Stimulation in retirement
More and more retired people are returning to school for mental stimulation, and this is sure to be a burgeoning area of continuing education. Cutting edge programs are now having some elders teach other elders. Bob Wiltenburg has such a program at Wash U., and he jokingly says of it, "We have a 55 and older lifelong learning institute, using a peer learning model. It's the perfect program. The students don't want grades. The faculty doesn't need tenure, and the parents never call."
Finish a bachelor's degree, or an advanced degree
If you're sitting on an unfulfilled ambition to complete a degree, then of course that would be a major motivation, and would need little further explanation. There are a full range of full-time and part-time options.
Test waters before returning to complete a degree program
Before signing up for that degree program, educators recommend testing your interest by taking a few classes, especially if you have not been a full-time student in some time. By the way, a few recent good grades can make up for old bad grades, in case that is an issue.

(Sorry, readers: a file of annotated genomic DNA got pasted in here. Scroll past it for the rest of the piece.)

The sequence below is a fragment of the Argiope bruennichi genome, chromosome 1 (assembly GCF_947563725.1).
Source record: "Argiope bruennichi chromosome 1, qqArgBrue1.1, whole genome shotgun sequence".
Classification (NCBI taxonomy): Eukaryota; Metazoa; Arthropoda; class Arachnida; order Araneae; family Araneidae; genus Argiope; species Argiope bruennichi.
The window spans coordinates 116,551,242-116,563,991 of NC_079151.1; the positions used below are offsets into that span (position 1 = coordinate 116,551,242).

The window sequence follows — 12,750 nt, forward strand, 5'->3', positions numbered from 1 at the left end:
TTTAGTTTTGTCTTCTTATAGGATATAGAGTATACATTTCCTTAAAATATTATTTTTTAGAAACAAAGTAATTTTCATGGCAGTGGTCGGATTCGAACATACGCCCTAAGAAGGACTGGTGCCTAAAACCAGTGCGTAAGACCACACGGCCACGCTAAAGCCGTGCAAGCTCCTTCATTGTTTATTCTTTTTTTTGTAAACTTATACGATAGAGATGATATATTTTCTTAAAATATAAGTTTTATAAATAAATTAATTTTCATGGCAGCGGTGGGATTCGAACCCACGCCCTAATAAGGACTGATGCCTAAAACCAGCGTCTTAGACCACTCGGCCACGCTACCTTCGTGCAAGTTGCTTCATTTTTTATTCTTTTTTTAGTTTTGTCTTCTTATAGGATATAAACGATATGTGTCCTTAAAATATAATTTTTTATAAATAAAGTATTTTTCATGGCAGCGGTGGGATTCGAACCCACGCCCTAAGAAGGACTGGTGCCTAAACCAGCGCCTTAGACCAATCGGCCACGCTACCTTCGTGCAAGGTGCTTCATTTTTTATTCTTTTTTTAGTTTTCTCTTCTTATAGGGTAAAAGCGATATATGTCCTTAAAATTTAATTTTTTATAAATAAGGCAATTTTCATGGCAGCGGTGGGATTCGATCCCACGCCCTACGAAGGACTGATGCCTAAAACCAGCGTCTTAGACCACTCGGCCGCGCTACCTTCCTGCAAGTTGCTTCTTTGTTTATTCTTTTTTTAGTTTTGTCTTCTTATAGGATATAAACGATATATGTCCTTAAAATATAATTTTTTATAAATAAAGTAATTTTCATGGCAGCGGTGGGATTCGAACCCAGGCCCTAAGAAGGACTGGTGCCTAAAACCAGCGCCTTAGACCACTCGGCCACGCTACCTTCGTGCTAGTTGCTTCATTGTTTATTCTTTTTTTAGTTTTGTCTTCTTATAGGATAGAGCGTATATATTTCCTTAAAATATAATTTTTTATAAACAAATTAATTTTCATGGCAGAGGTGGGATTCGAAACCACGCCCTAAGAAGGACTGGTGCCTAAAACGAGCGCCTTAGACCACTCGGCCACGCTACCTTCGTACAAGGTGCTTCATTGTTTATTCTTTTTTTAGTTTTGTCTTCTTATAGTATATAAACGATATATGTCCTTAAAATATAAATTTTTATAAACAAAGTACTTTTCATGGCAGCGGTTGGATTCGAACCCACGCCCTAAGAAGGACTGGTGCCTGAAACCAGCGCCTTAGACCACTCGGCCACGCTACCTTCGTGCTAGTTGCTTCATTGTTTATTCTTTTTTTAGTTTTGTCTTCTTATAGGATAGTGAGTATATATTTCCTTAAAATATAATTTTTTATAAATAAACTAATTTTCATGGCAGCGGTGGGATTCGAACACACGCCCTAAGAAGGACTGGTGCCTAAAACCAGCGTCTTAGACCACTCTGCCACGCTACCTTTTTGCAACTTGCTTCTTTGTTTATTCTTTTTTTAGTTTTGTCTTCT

Social contact and stimulation
Academics who study motivation toward education found that many students are not motivated by the content of study at all, rather they are interested in social contact with interesting people. So if you're interested in meeting smart, engaged, interesting people, school is a great place to meet them.
How do you get started? Jim Redens, who revitalized his career by returning to school, suggests taking a single class. Take a class you'll enjoy, and build your confidence from there. Good luck!
Donald Asher is a nationally known writer and speaker specializing in careers and higher education. Some of his books of note include Graduate Admissions Essays (the best-selling guide to the graduate admissions process), How to Get Any Job: Life Launch and Re-Launch for Everyone Under 30, Cool Colleges for the Hyper-Intelligent, and Who Gets Promoted, Who Doesn’t, and Why. He welcomes your comments and queries at email@example.com. His web site is www.donaldasher.com. © 2017 Asher Associates.